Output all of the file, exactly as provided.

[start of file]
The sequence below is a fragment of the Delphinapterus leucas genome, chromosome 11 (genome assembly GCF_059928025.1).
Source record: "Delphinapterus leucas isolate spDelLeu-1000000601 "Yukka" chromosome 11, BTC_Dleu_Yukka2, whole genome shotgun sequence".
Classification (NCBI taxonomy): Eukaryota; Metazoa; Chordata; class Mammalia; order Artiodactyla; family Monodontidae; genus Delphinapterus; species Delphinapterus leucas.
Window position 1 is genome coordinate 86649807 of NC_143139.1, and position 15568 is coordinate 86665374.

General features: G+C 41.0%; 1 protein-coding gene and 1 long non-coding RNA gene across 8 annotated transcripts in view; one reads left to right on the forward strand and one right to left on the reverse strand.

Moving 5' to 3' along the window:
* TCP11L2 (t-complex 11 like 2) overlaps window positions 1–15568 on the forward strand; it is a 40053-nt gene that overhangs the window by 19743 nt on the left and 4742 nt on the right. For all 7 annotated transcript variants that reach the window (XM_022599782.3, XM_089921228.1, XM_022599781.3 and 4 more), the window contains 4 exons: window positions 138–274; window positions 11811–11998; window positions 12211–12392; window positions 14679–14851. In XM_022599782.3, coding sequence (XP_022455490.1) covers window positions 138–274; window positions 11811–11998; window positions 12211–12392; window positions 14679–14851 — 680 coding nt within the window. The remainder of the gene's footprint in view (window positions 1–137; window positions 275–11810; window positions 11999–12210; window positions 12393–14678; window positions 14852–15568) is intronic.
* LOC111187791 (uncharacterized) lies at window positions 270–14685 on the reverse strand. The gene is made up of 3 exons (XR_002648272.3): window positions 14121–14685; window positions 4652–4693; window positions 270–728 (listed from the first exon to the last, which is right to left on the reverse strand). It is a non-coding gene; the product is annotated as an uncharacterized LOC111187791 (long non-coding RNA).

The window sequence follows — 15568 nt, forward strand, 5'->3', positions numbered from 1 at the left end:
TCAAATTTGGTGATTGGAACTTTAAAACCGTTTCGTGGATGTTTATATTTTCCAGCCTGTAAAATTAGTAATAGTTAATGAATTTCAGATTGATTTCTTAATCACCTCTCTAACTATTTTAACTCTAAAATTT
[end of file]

The sequence below is a fragment of the Delphinapterus leucas genome, chromosome 11 (genome assembly GCF_059928025.1).
Source record: "Delphinapterus leucas isolate spDelLeu-1000000601 "Yukka" chromosome 11, BTC_Dleu_Yukka2, whole genome shotgun sequence".
Classification (NCBI taxonomy): Eukaryota; Metazoa; Chordata; class Mammalia; order Artiodactyla; family Monodontidae; genus Delphinapterus; species Delphinapterus leucas.
Window position 1 is genome coordinate 86649807 of NC_143139.1, and position 15568 is coordinate 86665374.

General features: G+C 41.0%; 1 protein-coding gene and 1 long non-coding RNA gene across 8 annotated transcripts in view; one reads left to right on the forward strand and one right to left on the reverse strand.

Moving 5' to 3' along the window:
* TCP11L2 (t-complex 11 like 2) overlaps window positions 1–15568 on the forward strand; it is a 40053-nt gene that overhangs the window by 19743 nt on the left and 4742 nt on the right. For all 7 annotated transcript variants that reach the window (XM_022599782.3, XM_089921228.1, XM_022599781.3 and 4 more), the window contains 4 exons: window positions 138–274; window positions 11811–11998; window positions 12211–12392; window positions 14679–14851. In XM_022599782.3, coding sequence (XP_022455490.1) covers window positions 138–274; window positions 11811–11998; window positions 12211–12392; window positions 14679–14851 — 680 coding nt within the window. The remainder of the gene's footprint in view (window positions 1–137; window positions 275–11810; window positions 11999–12210; window positions 12393–14678; window positions 14852–15568) is intronic.
* LOC111187791 (uncharacterized) lies at window positions 270–14685 on the reverse strand. The gene is made up of 3 exons (XR_002648272.3): window positions 14121–14685; window positions 4652–4693; window positions 270–728 (listed from the first exon to the last, which is right to left on the reverse strand). It is a non-coding gene; the product is annotated as an uncharacterized LOC111187791 (long non-coding RNA).

The window sequence follows — 15568 nt, forward strand, 5'->3', positions numbered from 1 at the left end:
TCAAATTTGGTGATTGGAACTTTAAAACCGTTTCGTGGATGTTTATATTTTCCAGCCTGTAAAATTAGTAATAGTTAATGAATTTCAGATTGATTTCTTAATCACCTCTCTAACTATTTTAACTCTAAAATTT